8. Ideally,you would save for retirement and a home purchase simultaneously. 5-10 years is an awfully long time to put off retirement savings for a mid-term goal. That”s not to say that you have to max out an IRA to sufficiently save for retirement maybe 10-20% of your gross income is still under $5.5k/year. It”s OK to use a Roth IRA for your down payment savings because of the tax-free growth over those years, but I don”t love the idea. If you do it, I suggest you draw a clear line between the funds that are for retirement and the funds that are for a down payment. Since the two goals have different timelines, you should make different investment choices for each of them (the down payment investments should be more conservative). You also should prioritize your retirement savings getting into the Roth IRA; don”t let the down payment money use up contribution room that you would otherwise use for retirement savings. As you pointed out, you can remove contributions to a Roth IRA at any time and you can also remove $10k of earnings for a home purchase (5 years after your first contribution). It”s perfectly fine to keep your down payment investments in a taxable investment account if the Roth IRA is too cumbersome or you want to use all your IRA contribution room for retirement.

  9. Ideally, you would save for retirement and a home purchase simultaneously. 5-10 years is an awfully long time to put off retirement savings for a mid-term goal. That”s not to say that you have to max out an IRA to sufficiently save for retirement maybe 10-20% of your gross income is still under $5.5k/year. It”s OK to use a Roth IRA for your down payment savings because of the tax-free growth over those years, but I don”t love the idea. If you do it, I suggest you draw a clear line between the funds that are for retirement and the funds that are for a down payment. Since the two goals have different timelines, you should make different investment choices for each of them (the down payment investments should be more conservative). You also should prioritize your retirement savings getting into the Roth IRA; don”t let the down payment money use up contribution room that you would otherwise use for retirement savings. As you pointed out, you can remove contributions to a Roth IRA at any time and you can also remove $10k of earnings for a home purchase (5 years after your first contribution). It”s perfectly fine to keep your down payment investments in a taxable investment account if the Roth IRA is too cumbersome or you want to use all your IRA contribution room for retirement.

  10. Ideally, you would save for retirement and a home purchase simultaneously. 5-10 years is an awfully long time to put off retirement savings for a mid-term goal. That”s not to say that you have to max out an IRA to sufficiently save for retirement maybe 10-20% of your gross income is still under $5.5k/year. It”s OK to use a Roth IRA for your down payment savings because of the tax-free growth over those years, but I don”t love the idea. If you do it, I suggest you draw a clear line between the funds that are for retirement and the funds that are for a down payment. Since the two goals have different timelines, you should make different investment choices for each of them (the down payment investments should be more conservative). You also should prioritize your retirement savings getting into the Roth IRA; don”t let the down payment money use up contribution room that you would otherwise use for retirement savings. As you pointed out, you can remove contributions to a Roth IRA at any time and you can also remove $10k of earnings for a home purchase (5 years after your first contribution). It”s perfectly fine to keep your down payment investments in a taxable investment account if the Roth IRA is too cumbersome or you want to use all your IRA contribution room for retirement.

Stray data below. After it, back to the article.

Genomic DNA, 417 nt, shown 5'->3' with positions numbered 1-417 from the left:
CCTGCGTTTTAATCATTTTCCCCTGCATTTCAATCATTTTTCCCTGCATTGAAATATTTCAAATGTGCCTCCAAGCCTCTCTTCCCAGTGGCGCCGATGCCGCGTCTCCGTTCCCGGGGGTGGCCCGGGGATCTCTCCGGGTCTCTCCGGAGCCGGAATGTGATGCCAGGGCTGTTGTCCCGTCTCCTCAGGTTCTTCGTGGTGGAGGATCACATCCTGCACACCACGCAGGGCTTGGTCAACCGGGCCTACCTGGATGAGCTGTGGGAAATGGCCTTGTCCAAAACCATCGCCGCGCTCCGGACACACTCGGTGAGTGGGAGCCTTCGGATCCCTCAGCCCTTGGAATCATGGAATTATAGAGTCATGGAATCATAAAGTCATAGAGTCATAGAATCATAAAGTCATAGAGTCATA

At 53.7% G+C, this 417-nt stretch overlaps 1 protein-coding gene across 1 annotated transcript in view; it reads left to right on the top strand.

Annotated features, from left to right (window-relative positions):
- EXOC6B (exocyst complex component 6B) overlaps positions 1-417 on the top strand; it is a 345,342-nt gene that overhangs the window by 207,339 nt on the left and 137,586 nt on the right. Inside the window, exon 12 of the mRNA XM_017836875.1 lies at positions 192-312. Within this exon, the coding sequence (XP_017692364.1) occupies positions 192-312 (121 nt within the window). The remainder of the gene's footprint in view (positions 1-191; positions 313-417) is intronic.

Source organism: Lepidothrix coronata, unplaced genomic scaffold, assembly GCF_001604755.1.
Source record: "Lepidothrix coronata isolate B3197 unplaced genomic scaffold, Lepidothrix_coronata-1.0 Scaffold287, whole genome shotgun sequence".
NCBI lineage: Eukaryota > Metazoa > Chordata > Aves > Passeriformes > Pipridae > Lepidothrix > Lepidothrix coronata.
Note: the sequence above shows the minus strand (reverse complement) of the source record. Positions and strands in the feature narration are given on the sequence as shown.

11. Ideally, you would save for retirement and a home purchase simultaneously. 5-10 years is an awfully long time to put off retirement savings for a mid-term goal. That”s not to say that you have to max out an IRA to sufficiently save for retirement maybe 10-20% of your gross income is still under $5.5k/year. It”s OK to use a Roth IRA for your down payment savings because of the tax-free growth over those years, but I don”t love the idea. If you do it, I suggest you draw a clear line between the funds that are for retirement and the funds that are for a down payment. Since the two goals have different timelines, you should make different investment choices for each of them (the down payment investments should be more conservative). You also should prioritize your retirement savings getting into the Roth IRA; don”t let the down payment money use up contribution room that you would otherwise use for retirement savings. As you pointed out, you can remove contributions to a Roth IRA at any time and you can also remove $10k of earnings for a home purchase (5 years after your first contribution). It”s perfectly fine to keep your down payment investments in a taxable investment account if the Roth IRA is too cumbersome or you want to use all your IRA contribution room for retirement.

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  13. I am trying to fill out an application for disability. I am still trying to work but I am hurting really bad and going to many doctors. I am running out of my sick days and I am not sure what I need to do or just stop working. I have 34 years of service with Charlotte Mecklenburg Schools but don’t have the age to retirement. I feel like I am stuck but don’t know what I can do. If someone can help me with this I would appreciate it. Thank You.

    Cindy Kiser

  14. My wife who has been disabled by Multiple Sclerosis has been denied after waiting 3 years.

    This dysfunctional system made her wait almost 2 years for a hearing and then another 6 months just for the decision.